The results reported in [4] were a version of the code that has since changed. We use a more recent version of Weka and we have altered the shapelet implementation to include the speedups described in the original work [1], [2].

A key implementation issue is in what order to evaluate the series. This will influence the usefulness of the early abandon and can also affect the quality of the shapelets found (depending on how ties in quality measure are resolved). We have adopted a round robin ordering, where the series are ordered for evaluation so that class values follow a structured pattern (re.g. 1,2,3,1,2,3).

The full results are in this spreadsheet. Whilst there are differences in accuracy (some of which are surprisingly large), the overall message of the paper is the same. Transforming produces significantly better results on these data sets. There are critical difference diagrams on the spreadsheet that demonstrate this point.

References

[1] Ye, L and Keogh, E., Time series shapelets: a new primitive for data mining Proceedings of the 15th ACM SIGKDD international conference on Knowledge discovery and data mining, 2009.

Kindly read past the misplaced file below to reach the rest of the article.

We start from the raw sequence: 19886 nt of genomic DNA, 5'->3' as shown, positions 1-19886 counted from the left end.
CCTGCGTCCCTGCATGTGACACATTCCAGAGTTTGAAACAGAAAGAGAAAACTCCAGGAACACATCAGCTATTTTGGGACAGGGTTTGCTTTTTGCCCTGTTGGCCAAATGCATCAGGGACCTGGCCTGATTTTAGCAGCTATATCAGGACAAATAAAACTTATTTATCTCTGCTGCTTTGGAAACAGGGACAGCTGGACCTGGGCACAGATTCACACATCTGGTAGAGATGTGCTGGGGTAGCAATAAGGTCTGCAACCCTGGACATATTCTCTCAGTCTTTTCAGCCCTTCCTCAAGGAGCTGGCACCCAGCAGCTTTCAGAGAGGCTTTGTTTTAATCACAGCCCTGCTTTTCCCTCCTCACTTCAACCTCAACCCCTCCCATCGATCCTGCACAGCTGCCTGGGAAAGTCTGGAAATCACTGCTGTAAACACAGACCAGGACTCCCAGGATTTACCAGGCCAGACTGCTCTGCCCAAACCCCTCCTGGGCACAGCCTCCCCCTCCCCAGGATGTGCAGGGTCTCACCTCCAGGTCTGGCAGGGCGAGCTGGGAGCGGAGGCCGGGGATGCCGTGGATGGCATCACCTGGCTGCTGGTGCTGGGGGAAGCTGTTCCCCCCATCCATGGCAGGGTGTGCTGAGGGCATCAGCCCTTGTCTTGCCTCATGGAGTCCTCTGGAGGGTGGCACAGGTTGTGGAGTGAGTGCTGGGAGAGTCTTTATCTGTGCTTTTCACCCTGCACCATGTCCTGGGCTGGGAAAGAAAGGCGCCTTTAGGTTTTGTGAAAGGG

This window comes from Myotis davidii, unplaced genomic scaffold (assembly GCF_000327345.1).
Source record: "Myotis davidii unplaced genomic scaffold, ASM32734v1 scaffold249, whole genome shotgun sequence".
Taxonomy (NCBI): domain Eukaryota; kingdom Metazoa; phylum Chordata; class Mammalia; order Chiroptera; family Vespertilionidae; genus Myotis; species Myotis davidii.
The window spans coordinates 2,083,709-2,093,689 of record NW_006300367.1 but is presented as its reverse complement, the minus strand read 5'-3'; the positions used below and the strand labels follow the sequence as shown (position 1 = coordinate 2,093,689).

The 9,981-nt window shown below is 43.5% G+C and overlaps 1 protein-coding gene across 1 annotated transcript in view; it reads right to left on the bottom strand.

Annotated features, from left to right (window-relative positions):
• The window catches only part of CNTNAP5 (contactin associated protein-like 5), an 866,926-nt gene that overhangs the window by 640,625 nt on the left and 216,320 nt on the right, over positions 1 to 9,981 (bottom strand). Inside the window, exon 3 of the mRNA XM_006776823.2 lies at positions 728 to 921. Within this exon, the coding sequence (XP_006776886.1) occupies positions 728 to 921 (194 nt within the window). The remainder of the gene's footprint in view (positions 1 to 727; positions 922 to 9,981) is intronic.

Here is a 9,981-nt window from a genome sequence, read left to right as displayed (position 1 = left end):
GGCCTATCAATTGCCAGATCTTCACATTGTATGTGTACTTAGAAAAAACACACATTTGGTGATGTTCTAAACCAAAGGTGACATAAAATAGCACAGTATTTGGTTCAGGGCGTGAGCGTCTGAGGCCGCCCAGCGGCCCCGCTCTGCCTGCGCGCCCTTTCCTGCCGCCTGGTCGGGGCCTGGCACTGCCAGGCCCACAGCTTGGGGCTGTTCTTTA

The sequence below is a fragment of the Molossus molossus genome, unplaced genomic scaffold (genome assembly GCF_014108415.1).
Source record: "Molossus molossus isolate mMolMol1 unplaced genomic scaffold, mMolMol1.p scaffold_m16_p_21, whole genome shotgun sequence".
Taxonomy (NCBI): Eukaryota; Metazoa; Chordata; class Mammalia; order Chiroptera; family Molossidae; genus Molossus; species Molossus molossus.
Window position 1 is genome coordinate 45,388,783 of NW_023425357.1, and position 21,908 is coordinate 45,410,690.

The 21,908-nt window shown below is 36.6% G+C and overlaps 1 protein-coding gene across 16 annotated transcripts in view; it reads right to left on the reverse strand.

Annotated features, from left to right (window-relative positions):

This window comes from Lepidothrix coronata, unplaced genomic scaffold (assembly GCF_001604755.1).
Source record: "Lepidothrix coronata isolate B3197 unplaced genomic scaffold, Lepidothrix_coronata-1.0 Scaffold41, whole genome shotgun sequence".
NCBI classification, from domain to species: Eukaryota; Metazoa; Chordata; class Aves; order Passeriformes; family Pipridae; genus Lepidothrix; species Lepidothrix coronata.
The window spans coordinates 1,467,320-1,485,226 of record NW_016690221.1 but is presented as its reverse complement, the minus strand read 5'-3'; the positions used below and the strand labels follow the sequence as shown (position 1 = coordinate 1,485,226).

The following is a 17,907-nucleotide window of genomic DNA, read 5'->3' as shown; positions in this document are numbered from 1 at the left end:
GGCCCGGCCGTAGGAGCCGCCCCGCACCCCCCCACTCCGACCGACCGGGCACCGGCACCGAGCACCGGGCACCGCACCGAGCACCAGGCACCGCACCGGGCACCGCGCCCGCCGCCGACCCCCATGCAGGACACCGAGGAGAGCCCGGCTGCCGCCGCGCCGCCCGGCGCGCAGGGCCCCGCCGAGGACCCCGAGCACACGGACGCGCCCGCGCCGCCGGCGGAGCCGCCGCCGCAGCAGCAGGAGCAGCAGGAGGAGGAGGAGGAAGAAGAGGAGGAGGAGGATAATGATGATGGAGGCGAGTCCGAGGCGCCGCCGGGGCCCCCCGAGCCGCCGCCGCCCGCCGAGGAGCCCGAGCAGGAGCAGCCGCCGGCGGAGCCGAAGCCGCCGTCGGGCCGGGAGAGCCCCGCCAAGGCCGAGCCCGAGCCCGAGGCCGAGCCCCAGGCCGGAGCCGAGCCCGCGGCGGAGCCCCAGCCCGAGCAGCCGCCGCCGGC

[2] Mueen, A, Keogh, E and Young, N, Logical-shapelets: An expressive primitive for time series classification Proceedings of the 17th ACM SIGKDD international conference on Knowledge discovery and data mining, 2011.
[3] Rakthanmanon, T , Campana, b, Mueen, a, Batista, g, Westover, m, Zhu, Q , Zakaria, Keogh, E. Searching and mining trillions of time series subsequences under dynamic time warping. Proceedings of the 18th ACM SIGKDD international conference on Knowledge discovery and data mining
[4] Hills, J, Lines, J, Baranauskas, E, Mapp, J, and Bagnall, A., Time Series Classification with Shapelets, Journal of Data Mining and Knowledge Discovery. online first preprint.pdf, 2013.